War Is A Force That Gives Me Meaning

While delivering flowers today, in the midst of a soupy fog that caused me to turn on my headlights at two 'o clock in the afternoon, some gears in my mind started turning. I was listening to the This American Life podcast. A handful of American soldiers in Iraq who told their stories in blogs were reading those stories on the show. I was entirely consumed by the combat stories told by two of the soldiers. My reflexes took control of the van as the road I barreled down disappeared. These stories transported me to the battles. Two weeks ago, as an American-raised Afghani teenager spoke out of my radio from the midst of an ambush against US troops in Afghanistan, the same peculiar transcendence had occurred.

I realized then that war is a force that gives me meaning. Bear with me. I read a book just over a year ago called War Is A Force That Gives Us Meaning. It is written by Chris Hedges, a New York Times journalist who has lived in war zones that some of us never even knew existed. His book is about the hell that war is and the myths that cover up that hell to enable those in power to wage their wars. His title is all too true. For those that put their body and soul behind the war, the war gives them meaning and purpose- a rhyme and reason behind the dreary day-to-day task of existing. For soldiers like the ones that were heard on This American Life and others living war, such as Chris, war is a drug that destroys mundanity and provides a dangerous, but addicting thrill. For people like me, war is a force that gives us focus by opposing it. How could pacifism be so deeply ingrained in my being if there weren't such a counter weight as war to give my position strength? Pacifism would be an empty concept without war. Without pacifism, an immensely important piece of my existence would be gone. Life would be duller. War gives me meaning.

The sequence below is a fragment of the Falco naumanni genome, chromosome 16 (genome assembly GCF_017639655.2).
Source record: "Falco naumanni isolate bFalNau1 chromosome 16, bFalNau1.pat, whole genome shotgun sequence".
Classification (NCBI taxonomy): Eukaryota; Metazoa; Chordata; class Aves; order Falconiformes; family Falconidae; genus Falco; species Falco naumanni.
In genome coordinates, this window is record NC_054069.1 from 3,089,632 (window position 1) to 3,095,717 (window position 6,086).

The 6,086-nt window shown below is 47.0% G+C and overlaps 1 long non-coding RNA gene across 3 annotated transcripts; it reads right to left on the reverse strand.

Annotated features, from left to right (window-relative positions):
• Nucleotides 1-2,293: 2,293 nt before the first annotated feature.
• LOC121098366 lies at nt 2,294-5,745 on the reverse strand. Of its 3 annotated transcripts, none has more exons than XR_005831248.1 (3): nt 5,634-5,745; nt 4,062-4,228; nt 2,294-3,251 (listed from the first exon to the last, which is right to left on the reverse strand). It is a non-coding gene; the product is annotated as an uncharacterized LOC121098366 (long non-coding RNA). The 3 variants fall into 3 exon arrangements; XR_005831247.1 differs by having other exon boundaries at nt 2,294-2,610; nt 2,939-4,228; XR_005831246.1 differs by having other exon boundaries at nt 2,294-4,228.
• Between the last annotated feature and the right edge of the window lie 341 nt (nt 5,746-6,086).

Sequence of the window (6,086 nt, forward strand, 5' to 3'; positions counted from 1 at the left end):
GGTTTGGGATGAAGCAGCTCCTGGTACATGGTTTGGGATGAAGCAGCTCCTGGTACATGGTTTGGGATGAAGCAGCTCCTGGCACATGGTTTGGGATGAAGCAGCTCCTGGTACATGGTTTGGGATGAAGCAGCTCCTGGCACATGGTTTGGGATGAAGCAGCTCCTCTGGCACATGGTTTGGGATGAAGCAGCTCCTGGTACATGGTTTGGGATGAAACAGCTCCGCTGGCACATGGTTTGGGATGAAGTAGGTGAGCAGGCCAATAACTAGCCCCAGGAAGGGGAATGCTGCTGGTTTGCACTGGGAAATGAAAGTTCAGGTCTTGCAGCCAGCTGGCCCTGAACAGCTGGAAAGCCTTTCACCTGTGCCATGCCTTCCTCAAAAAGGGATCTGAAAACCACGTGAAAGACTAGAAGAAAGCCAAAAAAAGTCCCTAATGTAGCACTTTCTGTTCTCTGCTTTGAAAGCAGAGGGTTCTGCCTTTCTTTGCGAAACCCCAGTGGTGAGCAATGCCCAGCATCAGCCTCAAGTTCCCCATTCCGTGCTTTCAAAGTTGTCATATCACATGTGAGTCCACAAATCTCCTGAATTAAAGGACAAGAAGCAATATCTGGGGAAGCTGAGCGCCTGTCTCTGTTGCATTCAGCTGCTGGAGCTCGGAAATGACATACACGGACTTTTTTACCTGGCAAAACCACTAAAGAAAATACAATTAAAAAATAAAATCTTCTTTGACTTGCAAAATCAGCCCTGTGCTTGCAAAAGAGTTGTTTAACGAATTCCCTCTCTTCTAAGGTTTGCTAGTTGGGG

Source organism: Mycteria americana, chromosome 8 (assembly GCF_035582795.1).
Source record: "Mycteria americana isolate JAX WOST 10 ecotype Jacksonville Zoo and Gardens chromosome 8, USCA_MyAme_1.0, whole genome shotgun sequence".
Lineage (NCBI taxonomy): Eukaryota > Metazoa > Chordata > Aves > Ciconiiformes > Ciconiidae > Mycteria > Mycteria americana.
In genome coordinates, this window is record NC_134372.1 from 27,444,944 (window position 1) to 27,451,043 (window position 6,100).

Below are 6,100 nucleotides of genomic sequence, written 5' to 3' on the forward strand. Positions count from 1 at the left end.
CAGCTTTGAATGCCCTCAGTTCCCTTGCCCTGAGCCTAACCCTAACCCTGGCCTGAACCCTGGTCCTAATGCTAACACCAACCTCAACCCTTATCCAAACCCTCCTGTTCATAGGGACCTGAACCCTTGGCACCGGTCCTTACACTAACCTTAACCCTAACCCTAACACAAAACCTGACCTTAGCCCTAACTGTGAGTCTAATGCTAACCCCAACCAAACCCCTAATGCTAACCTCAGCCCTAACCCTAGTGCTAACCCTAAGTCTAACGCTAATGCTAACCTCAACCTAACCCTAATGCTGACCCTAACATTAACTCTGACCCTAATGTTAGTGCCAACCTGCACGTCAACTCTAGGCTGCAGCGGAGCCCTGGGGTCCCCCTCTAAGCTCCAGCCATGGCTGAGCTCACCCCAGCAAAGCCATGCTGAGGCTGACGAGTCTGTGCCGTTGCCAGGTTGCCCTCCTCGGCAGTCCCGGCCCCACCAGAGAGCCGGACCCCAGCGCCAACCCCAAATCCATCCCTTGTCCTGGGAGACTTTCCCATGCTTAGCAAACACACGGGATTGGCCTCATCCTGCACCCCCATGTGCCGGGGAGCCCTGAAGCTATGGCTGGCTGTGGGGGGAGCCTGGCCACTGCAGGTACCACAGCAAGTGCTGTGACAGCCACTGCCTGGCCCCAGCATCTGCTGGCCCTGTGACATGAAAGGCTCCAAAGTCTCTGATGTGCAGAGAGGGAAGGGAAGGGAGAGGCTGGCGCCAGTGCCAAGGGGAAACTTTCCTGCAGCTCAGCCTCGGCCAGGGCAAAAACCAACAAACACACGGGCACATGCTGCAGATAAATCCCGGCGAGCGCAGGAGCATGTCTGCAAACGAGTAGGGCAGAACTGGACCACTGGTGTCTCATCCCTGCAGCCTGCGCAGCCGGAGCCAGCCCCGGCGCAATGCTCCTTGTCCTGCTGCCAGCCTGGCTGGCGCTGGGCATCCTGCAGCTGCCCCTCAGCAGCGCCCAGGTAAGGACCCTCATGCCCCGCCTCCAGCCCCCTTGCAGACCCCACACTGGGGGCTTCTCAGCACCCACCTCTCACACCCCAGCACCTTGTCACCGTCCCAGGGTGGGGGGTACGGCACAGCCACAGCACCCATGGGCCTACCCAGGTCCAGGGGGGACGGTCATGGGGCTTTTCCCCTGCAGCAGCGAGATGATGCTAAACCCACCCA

Its true that I abhor war. But it is just as true that I ingest this drug. I don't marvel at the machinery; the guns and the tanks and the bombs. I don't aspire to discard my ethics in order to hunt a faceless enemy. I do, however, imagine the excitement of breathing in war from within it. I imagine war filling up the emptiness of my life, translating every moment into a struggle for existence. I imagine war sharpening my mind and my resolve against it. I imagine living through the hell to come home and then devoting every ounce of my being to stopping this force that has benefited me so wholly. It's a paradox that I'll never escape. Opposing war gives me meaning. I will lose that meaning if I ever prevail.

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